Dystopias resonate with me. As I ponder why, two factors seem to rise to the surface: dystopias are inevitably populist in orientation, and I was raised religious. Each of these factors requires some explanation, but so does the choice of addressing dystopian topics on a cheerful September day. In an article by Debbie Siegelbaum in the BBC News Magazine, Project Hieroglyph is featured. Project Hieroglyph, which involves some people I know, is an attempt to write a more optimistic future back into science fiction. To understand my reservations, I have to confess to having grown up as a nerdy science fiction reader. The stories from the 1950s and ’60s to which I had access (growing up poor, and buying books at Goodwill and second-hand shops) tended to be optimistic—people colonizing other planets, creating great labor-saving inventions, traveling time itself. In the meanwhile I slept in torn sheets in a ratty room and had to work to buy my own school clothes, inevitably cheap. For a few years our house didn’t even have a bathtub or shower. It wasn’t an easy existence, and I found solace in religion and science fiction, both of which promised a better future.
Today, forward-looking literature tends to be pretty bleak. With reason. Optimistic futures are the luxury of the elite. The average working person labors under a constant threat of unemployment and no jobs to replace the one you have. Hey, some of the people I see begging in Midtown are not dressed in the rags of the classic ne’er-do-well. Their signs asking for help are articulate and neatly written. The elite may look to a brighter future, but from street-level things appear a bit more challenging. There’s no question that politicians long ago lost touch with the commoner. They have no idea what life is like for most of us. Same is true of most university folk (cited in the article); unless they’ve been cast out, I suspect, they can conjure a pretty rosy future. With tenure.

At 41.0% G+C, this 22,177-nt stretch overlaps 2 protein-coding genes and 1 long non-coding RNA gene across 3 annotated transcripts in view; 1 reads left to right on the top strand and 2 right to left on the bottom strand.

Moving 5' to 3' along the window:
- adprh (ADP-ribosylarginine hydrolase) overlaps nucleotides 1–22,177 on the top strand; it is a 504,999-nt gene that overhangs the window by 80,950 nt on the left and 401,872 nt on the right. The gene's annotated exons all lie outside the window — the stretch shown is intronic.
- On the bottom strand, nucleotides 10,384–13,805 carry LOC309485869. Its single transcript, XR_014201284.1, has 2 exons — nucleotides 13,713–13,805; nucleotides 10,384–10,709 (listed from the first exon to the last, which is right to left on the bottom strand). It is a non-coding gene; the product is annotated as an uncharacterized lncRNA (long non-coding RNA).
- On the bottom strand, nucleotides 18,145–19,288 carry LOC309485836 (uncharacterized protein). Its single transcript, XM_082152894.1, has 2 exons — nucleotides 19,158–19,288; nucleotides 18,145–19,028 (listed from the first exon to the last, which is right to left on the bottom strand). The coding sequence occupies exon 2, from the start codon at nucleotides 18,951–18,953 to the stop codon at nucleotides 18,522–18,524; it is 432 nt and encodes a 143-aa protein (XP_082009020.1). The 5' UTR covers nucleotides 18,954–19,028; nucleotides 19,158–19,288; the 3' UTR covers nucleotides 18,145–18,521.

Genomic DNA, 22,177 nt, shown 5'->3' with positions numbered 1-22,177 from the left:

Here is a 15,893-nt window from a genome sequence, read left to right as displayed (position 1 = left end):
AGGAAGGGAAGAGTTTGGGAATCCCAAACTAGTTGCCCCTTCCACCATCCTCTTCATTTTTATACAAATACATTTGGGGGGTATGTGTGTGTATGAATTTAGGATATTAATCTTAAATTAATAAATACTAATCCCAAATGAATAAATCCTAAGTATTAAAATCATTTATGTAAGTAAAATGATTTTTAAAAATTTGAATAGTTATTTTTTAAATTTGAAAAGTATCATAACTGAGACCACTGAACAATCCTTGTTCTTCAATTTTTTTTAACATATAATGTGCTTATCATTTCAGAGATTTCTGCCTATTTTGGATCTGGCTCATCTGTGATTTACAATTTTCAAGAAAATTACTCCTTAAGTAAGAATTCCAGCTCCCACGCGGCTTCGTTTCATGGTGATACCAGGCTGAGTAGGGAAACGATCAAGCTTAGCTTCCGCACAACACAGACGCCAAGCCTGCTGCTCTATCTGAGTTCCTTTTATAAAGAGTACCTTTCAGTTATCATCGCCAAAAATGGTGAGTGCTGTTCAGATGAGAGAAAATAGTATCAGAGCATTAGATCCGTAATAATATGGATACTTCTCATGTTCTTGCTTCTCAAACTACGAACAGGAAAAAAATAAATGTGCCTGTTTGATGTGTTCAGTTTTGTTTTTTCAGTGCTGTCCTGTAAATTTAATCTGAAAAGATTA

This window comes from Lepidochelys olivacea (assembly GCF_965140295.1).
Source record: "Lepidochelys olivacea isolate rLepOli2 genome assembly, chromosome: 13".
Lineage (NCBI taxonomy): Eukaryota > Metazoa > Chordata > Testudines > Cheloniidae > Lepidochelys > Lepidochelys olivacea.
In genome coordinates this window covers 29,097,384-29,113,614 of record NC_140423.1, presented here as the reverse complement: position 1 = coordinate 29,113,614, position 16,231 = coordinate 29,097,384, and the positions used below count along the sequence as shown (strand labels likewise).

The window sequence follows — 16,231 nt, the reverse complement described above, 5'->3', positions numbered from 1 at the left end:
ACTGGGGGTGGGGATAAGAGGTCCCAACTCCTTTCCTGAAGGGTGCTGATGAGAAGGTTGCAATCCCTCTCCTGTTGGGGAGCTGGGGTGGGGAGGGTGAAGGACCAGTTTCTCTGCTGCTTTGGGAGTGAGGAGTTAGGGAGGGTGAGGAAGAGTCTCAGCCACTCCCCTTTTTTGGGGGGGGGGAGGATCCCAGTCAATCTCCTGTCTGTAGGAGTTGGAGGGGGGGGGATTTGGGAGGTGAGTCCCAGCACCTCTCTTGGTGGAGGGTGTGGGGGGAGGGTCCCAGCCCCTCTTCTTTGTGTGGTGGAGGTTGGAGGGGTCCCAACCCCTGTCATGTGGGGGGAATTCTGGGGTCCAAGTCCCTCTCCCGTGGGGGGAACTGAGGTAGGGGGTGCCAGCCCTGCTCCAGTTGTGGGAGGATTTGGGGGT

That’s the populist angle. Now for the religious. The basic idea of Project Hieroglyph is as old as Buddhism, or perhaps even older than that. Salvation. Religions promulgate the idea that people require salvation. Otherwise it’s pretty difficult to get people up on a Sunday morning and convince them to drop their money in the plate. Look, however, at what has been happening to mainstream churches. So technocrats and other elites think technology, rather than the gods, will save us. Those devices of optimistic 1950’s and ’60’s sci fi have turned on us, and we have become slaves to our own technology. Gee, it’s awfully gloomy in here! Perhaps we need a brighter vision of the future where technology makes things better. It sounds like a return to the stories I read as a child. Still, I can’t help noticing all the closed churches I see, and how much the penmanship of the indigent has improved with the passing of time. If only I could decipher hieroglyphs my future might look shinier too.